Not when bath house Barry using US tax dollars to fly in 3rd world Muslims and dump them on welfare and dozens of other taxpayer paid benefits like the Boston Marathon brothers and Fort Dix attackers. They are using al-hijra to squat out fighters at our expense and considering welfare to be jizya. My gay tax dollars are paying them to breed, its bad enough I have to pay for Laqueefa's 20 illegitimate crack babies, despite never touching her. ISIS believes in throwing gays from the highest point in a city then stoning(not the Charlie Sheen way) them to death. The Refugee Resettlement Blog covers these issues.

What is surprising is everyone seems to act like torture is manly but are too poooosssy to do what worked for Thomas Jefferson & Gen Blackjack Pershing against Muslims which was burying already dead jihadists with bacon, which they believe sends them to hell. Israel has used jihadi sniffing pigs for years because muslims wont blow themselves up near them. Ann Coulter volunteered to go to the UK to execute any child rapists they give the death penalty to, since once great Britain doesn't seem to have any real men to do it. Big Gay Steve's Big Gay Spokesman's services is willing to execute muslims that behead soldiers on London's streets and grandmothers in their gardens. Its a sad day in once great Britain that a woman & a puff are better than what passes for real men.

ps. if you are going to send a care package to the troops please consider including canned bacon like Yoder's

Anonymous OddRob December 11, 2014 12:45 PM  

The problem with Rodroguez's and sundry other interrogators' opinions on the subject is that they fail to recognize or refuse to admit that torture is still on the table, in the mind of the prisoner, hence of effect, even if they personally have no intention of using it.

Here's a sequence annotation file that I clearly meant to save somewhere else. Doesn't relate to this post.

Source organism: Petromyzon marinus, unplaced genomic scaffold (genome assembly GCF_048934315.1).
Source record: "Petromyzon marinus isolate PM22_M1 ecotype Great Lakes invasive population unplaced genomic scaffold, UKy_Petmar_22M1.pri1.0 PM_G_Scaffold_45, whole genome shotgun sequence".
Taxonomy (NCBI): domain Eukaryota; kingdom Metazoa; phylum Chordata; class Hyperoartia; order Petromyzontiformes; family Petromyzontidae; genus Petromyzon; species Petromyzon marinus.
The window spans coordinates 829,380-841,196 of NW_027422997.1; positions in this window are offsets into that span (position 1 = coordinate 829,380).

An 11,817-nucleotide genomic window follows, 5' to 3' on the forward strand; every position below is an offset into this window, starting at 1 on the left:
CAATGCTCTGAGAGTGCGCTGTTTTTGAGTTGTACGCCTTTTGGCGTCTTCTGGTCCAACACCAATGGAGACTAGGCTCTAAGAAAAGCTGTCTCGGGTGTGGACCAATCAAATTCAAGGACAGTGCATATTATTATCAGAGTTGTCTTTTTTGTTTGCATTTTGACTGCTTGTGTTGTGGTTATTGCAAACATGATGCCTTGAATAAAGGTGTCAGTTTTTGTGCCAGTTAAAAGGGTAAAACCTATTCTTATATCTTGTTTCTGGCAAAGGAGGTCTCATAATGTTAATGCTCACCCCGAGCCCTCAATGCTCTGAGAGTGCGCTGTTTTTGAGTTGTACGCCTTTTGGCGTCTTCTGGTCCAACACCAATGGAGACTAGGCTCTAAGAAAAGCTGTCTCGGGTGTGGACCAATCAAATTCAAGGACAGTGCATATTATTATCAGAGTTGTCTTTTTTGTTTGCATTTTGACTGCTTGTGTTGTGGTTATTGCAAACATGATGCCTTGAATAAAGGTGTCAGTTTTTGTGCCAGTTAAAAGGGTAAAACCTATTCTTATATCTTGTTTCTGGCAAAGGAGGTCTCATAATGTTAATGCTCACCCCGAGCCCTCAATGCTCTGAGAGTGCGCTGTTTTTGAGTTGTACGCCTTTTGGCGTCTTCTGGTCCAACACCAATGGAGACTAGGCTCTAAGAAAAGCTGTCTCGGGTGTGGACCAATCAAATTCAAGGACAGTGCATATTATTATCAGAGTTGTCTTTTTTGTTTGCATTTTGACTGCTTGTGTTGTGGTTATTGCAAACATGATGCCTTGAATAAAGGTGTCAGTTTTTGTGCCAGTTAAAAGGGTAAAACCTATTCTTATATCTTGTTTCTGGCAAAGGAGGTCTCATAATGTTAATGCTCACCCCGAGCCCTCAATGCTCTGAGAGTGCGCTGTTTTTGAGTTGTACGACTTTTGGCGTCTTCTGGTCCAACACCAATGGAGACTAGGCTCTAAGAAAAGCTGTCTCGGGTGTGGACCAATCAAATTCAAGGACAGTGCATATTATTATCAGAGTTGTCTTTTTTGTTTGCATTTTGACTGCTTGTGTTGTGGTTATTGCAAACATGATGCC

The interrogation methods aren't haphazard. They are designed by psychologists to instill the idea that the terrorist's situation is hopeless unless he tells the truth. However, no enduring psychological negative effects of water boarding have been found in any of its subjects.

Anonymous allyn71 December 11, 2014 1:01 PM  

"You really see a difference between us and Nazi Germany or Stalisnist Russia - Tom Kratman December 11, 2014 12:39 PM

I see fewer and fewer differences between this government and that of Nazi Germany or Stalinist Russia every day. One main difference I see is an armed militia that so far has been successful so far in keeping the last few vestiges of the constitution alive, for now.

The point is that a standing army exists to project power and build an empire, not protect the liberty of the people. The point is that historically when people object to the plans of tyrants the standing army is used against them to suppress that dissent. People have more to fear from their own governments than they do foreign invaders.

No standing army, no empire and no tyrants. That is the point.

Anonymous patrick kelly December 11, 2014 1:05 PM  

@OddRob: "But actionable intelligence has a short life time, and in those cases it is necessary and extremely effective to use harsher methods."

With all the evidence I am aware of I find the proposition that these harsher methods successfully retrieve actionable intelligence worth the effort to be rather dubious. The end rarely, if ever, justifies these means, especially away from an active battlefield.

Anonymous dh December 11, 2014 1:08 PM  

There is some truth to Red Dawn. Ask any Chinese immigrant in this country and they probably have a gun. A few thousand sleepers rise up and take out key personnel while they airdrop and land (by sea) another 100M. BAM, your 1M militiamen are fighting 100 to 1 odds.